It has been 29 years since Akhnaten was revived at the Coliseum after its UK premiere in 1985. Widely considered one of Philip Glass’s finest works, and also the last of his trio of operas on characters that changed the world they lived in, expectations were high for this new production. It is directed by Improbable’s Phelim McDermott, who also directed Glass’s Satyagraha and The Perfect American for ENO. With a wonderful cast and an interesting – and at times magical – production, it is safe to say this Akhnaten is a glowing success.
The production, as the opera itself, mixes Ancient Egypt with the modern world, as if the story of this remarkable pharaoh is a haunting echo from the past. A multi-layered stage shows a mix of old and new, Egyptian symbolism and modern-day sensibility. The Skills Ensemble, choreographed by Sean Gandini, mixes juggling with the story – strange at first, but remarkably powerful when we realise it represents life and death and its unstable and changing balance. As the opera is constructed as a series of tableaux or separate scenes, the production intends to give a different flavour to each of them, creating powerful visual stills, remarkable costumes and slow-motion mysticism that, together with the never-changing rhythms, both entrance and enthral. On the other hand, it is true that the objective is not the portrayal of a realistic reconstruction of Egypt. The use of some actual symbols – hieroglyphs, the hawk-god Horus, language – and an aura of greatness and solemnity give the production a visually powerful and compelling element that complements Glass’s mesmerising music perfectly.
Akhnaten is a complex historical figure. Although we do know a good deal about his life and times, and about his decision to abolish the traditional Egyptian pantheon of gods and establishing Aton (the sun) as the only god, there are still many aspects that are not well-known at all. From his character to his physical appearance, it is always a matter of guesswork when it comes to portraying him in literature or on stage. The very conscious choice of a countertenor to play the part reflects some of the fascination Akhnaten exerts – on historians and the general public alike – when it comes to his purported ambiguous features and gender. This ambiguity is further stressed by a certain ‘feminine’ body shape – which we can see on sculptures and reliefs – that is well-exploited in this production through costumes. It is particularly between Akhnaten and Nefertiti that are fewer differences in costume, showing not only ambivalence but a unity that transcends feelings.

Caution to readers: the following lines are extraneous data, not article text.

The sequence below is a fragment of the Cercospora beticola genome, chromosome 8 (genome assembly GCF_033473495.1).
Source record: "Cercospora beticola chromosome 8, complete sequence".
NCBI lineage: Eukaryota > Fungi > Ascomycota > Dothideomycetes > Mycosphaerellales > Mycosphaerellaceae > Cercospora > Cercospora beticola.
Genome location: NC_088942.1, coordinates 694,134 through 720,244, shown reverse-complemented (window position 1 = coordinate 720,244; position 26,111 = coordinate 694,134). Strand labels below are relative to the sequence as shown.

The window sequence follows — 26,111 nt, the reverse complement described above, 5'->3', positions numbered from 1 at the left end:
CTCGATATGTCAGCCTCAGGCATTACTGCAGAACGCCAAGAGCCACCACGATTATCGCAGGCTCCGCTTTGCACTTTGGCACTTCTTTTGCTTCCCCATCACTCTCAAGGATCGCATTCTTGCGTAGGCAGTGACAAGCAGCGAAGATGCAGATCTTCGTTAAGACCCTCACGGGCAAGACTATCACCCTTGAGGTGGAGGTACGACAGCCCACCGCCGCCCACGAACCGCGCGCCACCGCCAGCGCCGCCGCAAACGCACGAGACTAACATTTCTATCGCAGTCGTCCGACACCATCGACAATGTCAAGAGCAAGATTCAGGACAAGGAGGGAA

Countertenor Anthony Roth Costanzo takes the title role in what can only be described as an otherworldly performance. In a role that was written with Baroque singing in mind, Costanzo shines with a highly expressive legato, beautiful delicacy and a pure, eerily sound. Emma Carrington and Rebecca Bottone as Nefertiti and Queen Tye, respectively, match Costanzo with their beautiful sound. When singing together – like in the Window of Appearances scene – the three become one polyphonic sound that moves and soothes. The powerful love duet between Akhnaten and Nefertiti is a masterclass in balance and sound quality, carrying the melody with ease and soul.
James Cleverton (Horemhab), Clive Bayley (Aye) and Colin Judson (High Priest of Amon) are fantastic as representatives of the old religion, attacked by Akhnaten’s solar monotheism, taking their revenge in the end by precpitating the death of the pharaoh. The six daughters of Akhnaten are an effective and remarkable ensemble, physically attached to each other as one single body. However, special mentions must go to the ENO chorus, who give an outstanding performance with some rather powerful moments of sheer intensity; and to the ENO orchestra, conducted by Karen Kamensek. Hers is an example of committed conducting and absolute understanding of the complexity of Glass’s work, while being personal and expressive in her approach.
All the above makes for a transcendent evening, evoking a distant past and powerful images. With a stellar cast and a complex yet immensely rewarding production, this Akhnaten is more than an opera worth seeing: it is an experience worth living.
Akhnaten is playing at London Coliseum until 18 March. For more information and tickets, see the ENO website.
Image credit: Richard Hubert Smith